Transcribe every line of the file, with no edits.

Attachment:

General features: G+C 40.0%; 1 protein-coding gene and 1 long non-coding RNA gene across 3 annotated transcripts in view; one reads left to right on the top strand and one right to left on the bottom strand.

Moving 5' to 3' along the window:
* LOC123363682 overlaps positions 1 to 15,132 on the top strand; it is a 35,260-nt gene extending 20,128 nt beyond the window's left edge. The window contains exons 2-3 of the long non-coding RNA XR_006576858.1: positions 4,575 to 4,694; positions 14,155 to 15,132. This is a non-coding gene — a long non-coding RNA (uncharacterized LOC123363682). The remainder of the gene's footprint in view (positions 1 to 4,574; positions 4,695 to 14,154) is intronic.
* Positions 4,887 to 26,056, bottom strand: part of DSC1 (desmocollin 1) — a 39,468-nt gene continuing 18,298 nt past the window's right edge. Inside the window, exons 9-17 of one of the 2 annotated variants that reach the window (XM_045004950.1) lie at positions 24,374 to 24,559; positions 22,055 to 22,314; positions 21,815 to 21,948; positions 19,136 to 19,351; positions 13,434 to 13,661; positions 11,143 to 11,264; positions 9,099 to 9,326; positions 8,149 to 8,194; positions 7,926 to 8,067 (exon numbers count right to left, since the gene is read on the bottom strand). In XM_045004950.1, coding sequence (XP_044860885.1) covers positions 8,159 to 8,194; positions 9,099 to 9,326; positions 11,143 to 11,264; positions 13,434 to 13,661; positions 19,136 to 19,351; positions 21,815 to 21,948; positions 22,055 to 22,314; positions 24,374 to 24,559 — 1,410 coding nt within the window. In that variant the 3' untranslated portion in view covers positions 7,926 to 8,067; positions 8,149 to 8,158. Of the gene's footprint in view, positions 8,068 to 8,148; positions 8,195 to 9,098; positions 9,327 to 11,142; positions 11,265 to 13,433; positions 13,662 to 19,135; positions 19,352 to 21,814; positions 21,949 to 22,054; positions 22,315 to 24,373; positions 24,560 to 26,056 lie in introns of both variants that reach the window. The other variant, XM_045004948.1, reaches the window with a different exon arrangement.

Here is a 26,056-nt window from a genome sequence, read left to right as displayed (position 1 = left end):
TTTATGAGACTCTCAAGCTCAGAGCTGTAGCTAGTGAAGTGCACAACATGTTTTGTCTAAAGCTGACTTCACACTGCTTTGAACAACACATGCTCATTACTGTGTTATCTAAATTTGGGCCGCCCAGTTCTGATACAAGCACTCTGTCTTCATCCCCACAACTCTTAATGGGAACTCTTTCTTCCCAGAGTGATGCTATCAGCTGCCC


General features: G+C 40.0%; 1 protein-coding gene and 1 long non-coding RNA gene across 3 annotated transcripts in view; one reads left to right on the top strand and one right to left on the bottom strand.

Moving 5' to 3' along the window:
* LOC123363682 overlaps positions 1 to 15,132 on the top strand; it is a 35,260-nt gene extending 20,128 nt beyond the window's left edge. The window contains exons 2-3 of the long non-coding RNA XR_006576858.1: positions 4,575 to 4,694; positions 14,155 to 15,132. This is a non-coding gene — a long non-coding RNA (uncharacterized LOC123363682). The remainder of the gene's footprint in view (positions 1 to 4,574; positions 4,695 to 14,154) is intronic.
* Positions 4,887 to 26,056, bottom strand: part of DSC1 (desmocollin 1) — a 39,468-nt gene continuing 18,298 nt past the window's right edge. Inside the window, exons 9-17 of one of the 2 annotated variants that reach the window (XM_045004950.1) lie at positions 24,374 to 24,559; positions 22,055 to 22,314; positions 21,815 to 21,948; positions 19,136 to 19,351; positions 13,434 to 13,661; positions 11,143 to 11,264; positions 9,099 to 9,326; positions 8,149 to 8,194; positions 7,926 to 8,067 (exon numbers count right to left, since the gene is read on the bottom strand). In XM_045004950.1, coding sequence (XP_044860885.1) covers positions 8,159 to 8,194; positions 9,099 to 9,326; positions 11,143 to 11,264; positions 13,434 to 13,661; positions 19,136 to 19,351; positions 21,815 to 21,948; positions 22,055 to 22,314; positions 24,374 to 24,559 — 1,410 coding nt within the window. In that variant the 3' untranslated portion in view covers positions 7,926 to 8,067; positions 8,149 to 8,158. Of the gene's footprint in view, positions 8,068 to 8,148; positions 8,195 to 9,098; positions 9,327 to 11,142; positions 11,265 to 13,433; positions 13,662 to 19,135; positions 19,352 to 21,814; positions 21,949 to 22,054; positions 22,315 to 24,373; positions 24,560 to 26,056 lie in introns of both variants that reach the window. The other variant, XM_045004948.1, reaches the window with a different exon arrangement.

Here is a 26,056-nt window from a genome sequence, read left to right as displayed (position 1 = left end):
TTTATGAGACTCTCAAGCTCAGAGCTGTAGCTAGTGAAGTGCACAACATGTTTTGTCTAAAGCTGACTTCACACTGCTTTGAACAACACATGCTCATTACTGTGTTATCTAAATTTGGGCCGCCCAGTTCTGATACAAGCACTCTGTCTTCATCCCCACAACTCTTAATGGGAACTCTTTCTTCCCAGAGTGATGCTATCAGCTGCCC